ICC grants former Raila aide interview

Officials from the International Criminal Court have agreed to a preliminary interview with a former aide to Prime Minister Raila Odinga, we can report.

Mr Tony Gachoka, who served as Raila’s Chief of Protocol for ten months, claims he has “very damaging information” about the ODM leader’s actions during the 2008 post-election violence.

He has also claimed to have proof the PM struck a deal with unnamed local and international powerbrokers in exchange for immunity from prosecution.

“The Prime Minister has not been forthcoming about what he knows and what he did during the turbulent days of 2007 and 2008,” Gachoka has charged. He says he came to learn all this while managing the PM’s diary and sitting in on key meetings between May 2008 and March 2009.

Raila has, however, denied Gachoka was in charge of his diary or sat in on the alleged meetings. The PM’s office says Raila had no role in either the crimes against humanity that followed the election or the naming of ICC suspects.

The Standard On Saturday has exclusively established plans are under way for a secure interview between Gachoka and a high-ranking staffer at the Office of the Prosecutor. The development came hours after the former protocol officer complained of a “stony silence” from Ms Fatou Bensouda’s office in response to a letter he wrote ten days ago.

In the letter, dated August 1 and published as an advert in the media, Gachoka offered to provide evidence or testify as a witness, if necessary, to help the ICC “get the culprits behind the post-election violence”. It is not clear how his alleged evidence relates to either of the Kenya cases awaiting full trial at the ICC. “The information I hold is extremely prejudicial to some of the most powerful and influential personalities in Kenya,” Gachoka said, expressing fears he and his family were in danger. At a press conference in Nairobi on July 26, ICC officials confirmed they are still gathering evidence on “the Kenya situation”. On Thursday night, they reached out to Gachoka with a proposal on how he could provide the information safely.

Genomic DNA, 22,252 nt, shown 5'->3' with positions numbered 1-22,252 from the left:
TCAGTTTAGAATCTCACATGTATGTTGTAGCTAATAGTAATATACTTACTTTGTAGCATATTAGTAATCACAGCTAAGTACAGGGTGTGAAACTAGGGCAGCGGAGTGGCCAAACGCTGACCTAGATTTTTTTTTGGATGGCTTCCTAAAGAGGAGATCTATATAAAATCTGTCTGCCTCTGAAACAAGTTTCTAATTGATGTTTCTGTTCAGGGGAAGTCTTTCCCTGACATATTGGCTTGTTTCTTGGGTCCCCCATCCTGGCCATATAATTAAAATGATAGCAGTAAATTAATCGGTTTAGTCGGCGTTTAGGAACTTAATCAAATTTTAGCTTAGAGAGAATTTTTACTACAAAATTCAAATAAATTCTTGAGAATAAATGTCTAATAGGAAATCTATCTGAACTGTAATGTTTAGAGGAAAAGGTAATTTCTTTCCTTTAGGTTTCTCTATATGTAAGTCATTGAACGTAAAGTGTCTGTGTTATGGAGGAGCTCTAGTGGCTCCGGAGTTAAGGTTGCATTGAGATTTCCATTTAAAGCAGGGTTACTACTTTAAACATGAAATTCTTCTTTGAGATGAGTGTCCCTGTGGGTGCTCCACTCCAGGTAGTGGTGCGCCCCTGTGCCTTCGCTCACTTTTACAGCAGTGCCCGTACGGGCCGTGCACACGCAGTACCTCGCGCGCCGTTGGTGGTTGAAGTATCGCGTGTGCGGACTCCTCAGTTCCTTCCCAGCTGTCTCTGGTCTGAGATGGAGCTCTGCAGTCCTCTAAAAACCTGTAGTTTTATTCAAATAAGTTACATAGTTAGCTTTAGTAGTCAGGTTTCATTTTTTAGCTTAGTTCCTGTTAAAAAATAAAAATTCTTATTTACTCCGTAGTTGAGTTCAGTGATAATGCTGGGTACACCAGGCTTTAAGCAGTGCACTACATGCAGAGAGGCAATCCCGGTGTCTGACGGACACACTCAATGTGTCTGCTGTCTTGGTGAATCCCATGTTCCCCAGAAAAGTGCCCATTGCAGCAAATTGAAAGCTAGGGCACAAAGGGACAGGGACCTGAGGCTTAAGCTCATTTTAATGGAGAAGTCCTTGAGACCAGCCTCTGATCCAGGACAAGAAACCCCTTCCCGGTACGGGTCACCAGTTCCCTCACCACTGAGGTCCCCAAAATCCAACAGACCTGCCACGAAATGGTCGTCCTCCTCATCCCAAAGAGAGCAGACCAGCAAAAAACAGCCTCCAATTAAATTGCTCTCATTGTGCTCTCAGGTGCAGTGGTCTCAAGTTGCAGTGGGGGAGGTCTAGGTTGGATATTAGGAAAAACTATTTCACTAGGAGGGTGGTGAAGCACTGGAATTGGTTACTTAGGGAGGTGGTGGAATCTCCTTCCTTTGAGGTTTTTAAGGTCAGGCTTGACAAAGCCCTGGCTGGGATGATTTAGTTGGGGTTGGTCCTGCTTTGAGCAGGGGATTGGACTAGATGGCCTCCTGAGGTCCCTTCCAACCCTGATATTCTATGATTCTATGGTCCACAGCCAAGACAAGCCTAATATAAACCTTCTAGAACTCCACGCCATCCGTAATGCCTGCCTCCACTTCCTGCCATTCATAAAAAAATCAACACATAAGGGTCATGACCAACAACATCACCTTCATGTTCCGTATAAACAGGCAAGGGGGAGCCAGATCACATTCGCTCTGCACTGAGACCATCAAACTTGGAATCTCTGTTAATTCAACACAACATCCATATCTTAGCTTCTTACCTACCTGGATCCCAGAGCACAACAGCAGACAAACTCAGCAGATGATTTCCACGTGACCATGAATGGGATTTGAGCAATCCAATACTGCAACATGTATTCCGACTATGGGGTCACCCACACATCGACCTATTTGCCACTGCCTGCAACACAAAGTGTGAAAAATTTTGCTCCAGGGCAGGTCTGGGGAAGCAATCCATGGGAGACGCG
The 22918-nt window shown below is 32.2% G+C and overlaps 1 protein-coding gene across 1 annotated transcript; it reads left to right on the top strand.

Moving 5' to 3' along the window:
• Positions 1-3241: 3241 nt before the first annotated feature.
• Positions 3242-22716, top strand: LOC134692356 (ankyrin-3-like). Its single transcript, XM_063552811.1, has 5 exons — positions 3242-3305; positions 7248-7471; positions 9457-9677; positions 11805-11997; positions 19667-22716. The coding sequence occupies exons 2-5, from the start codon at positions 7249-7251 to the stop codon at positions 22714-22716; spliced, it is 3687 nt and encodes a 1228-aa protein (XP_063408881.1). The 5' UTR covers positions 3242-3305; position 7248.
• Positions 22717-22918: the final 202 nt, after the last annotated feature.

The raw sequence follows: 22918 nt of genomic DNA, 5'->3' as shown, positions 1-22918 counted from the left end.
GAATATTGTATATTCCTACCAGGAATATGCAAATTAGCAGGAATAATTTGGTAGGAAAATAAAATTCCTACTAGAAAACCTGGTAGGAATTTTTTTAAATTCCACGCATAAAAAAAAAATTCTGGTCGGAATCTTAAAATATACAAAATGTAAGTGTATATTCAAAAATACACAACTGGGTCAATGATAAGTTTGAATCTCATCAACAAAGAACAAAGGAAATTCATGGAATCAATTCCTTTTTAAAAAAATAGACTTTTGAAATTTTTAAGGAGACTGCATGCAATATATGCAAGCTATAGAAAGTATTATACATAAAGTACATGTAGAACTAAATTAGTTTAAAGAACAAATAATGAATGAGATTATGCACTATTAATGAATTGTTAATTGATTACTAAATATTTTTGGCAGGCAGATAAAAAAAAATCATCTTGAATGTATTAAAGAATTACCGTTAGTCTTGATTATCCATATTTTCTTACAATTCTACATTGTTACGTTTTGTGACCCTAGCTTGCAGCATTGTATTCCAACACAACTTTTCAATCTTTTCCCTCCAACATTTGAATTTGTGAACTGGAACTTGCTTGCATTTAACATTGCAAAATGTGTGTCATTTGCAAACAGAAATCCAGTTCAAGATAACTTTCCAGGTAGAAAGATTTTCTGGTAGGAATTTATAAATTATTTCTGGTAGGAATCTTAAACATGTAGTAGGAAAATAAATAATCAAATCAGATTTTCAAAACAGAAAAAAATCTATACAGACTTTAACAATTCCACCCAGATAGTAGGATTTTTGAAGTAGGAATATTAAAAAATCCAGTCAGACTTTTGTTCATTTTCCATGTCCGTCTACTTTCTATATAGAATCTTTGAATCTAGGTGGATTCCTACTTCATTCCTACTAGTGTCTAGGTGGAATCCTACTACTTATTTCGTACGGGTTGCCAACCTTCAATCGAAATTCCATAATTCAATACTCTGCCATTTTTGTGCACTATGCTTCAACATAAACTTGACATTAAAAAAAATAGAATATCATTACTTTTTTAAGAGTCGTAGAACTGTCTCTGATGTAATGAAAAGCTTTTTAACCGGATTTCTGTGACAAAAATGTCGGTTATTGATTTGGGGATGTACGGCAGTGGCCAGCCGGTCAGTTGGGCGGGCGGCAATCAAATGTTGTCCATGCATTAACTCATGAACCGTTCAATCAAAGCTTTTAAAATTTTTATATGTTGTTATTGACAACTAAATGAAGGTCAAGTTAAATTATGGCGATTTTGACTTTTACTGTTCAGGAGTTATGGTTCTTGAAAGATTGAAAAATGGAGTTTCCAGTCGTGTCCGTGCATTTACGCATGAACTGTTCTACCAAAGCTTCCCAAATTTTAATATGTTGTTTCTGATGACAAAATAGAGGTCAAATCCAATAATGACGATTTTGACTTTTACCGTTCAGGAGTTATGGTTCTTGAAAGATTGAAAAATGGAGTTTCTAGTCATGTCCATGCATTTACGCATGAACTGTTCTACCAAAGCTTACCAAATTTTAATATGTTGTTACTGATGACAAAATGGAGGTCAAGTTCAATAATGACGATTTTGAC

The Hague-based court plans to hold two trials in April 2013 on PEV in Kenya, with four accused in the dock: The Deputy Prime Minister Uhuru Kenyatta, Eldoret North MP William Ruto, former Head of Public Service Francis Muthaura, and radio personality Joshua arap Sang.

While the ICC holds a list with dozens of alleged perpetrators, it is not expected to pursue any other individuals. Former Chief Prosecutor Luis Moreno-Ocampo ruled out charges against either President Kibaki or PM Raila Odinga.  His successor Fatou Bensouda has not indicated she plans to depart from these positions. Her investigations could, however, be affected materially if Gachoka provides credible evidence to ICC investigators to support his claims.

Gachoka will draw investigators’ attention to alleged changes made to a key report provided to the ICC to help with its investigations. At a press conference on Thursday, Gachoka accused Raila of conspiring with several people to have his name deleted from a list of alleged perpetrators of various PEV crimes.

Gachoka says questions were raised during closed sessions of the Commission of Inquiry into Post- Election Violence (the Waki Commission) over the existence of more than one report from the Kenya National Commission on Human Rights.

He says ODM had a hand in the changes made to the final report and fingers Hassan Omar, then a Kenya National Commission on Human Rights official, as the man behind the changes. The former KNCHR commissioner, now aspiring to run for a seat in the Senate, is an ODM member and an official of the Friends of Raila lobby group.

This is not the first time KNCHR has been accused of removing certain names and even entire paragraphs from its report on post-election crimes.

Similar claims were made immediately after the release of the public version of the report. Following accusations of political interference, KNCHR chairperson Florence Jaoko explained that there were some omissions in the body of the report due to a rush to finish the job.

The Waki Commission accepted On The Brink of the Precipice, Final Report, dated August 15, 2008 into evidence as Exhibit 125 after considering KNCHR’s explanation in a closed session. All other versions of the document were embargoed.

 A version given to journalists this week shows references to alleged incitement to violence a public gathering by a senior ODM official. Moreno-Ocampo has also been clear the ICC did not rely entirely on the Waki and KNCHR report or any of the other thousands of documents submitted to them.

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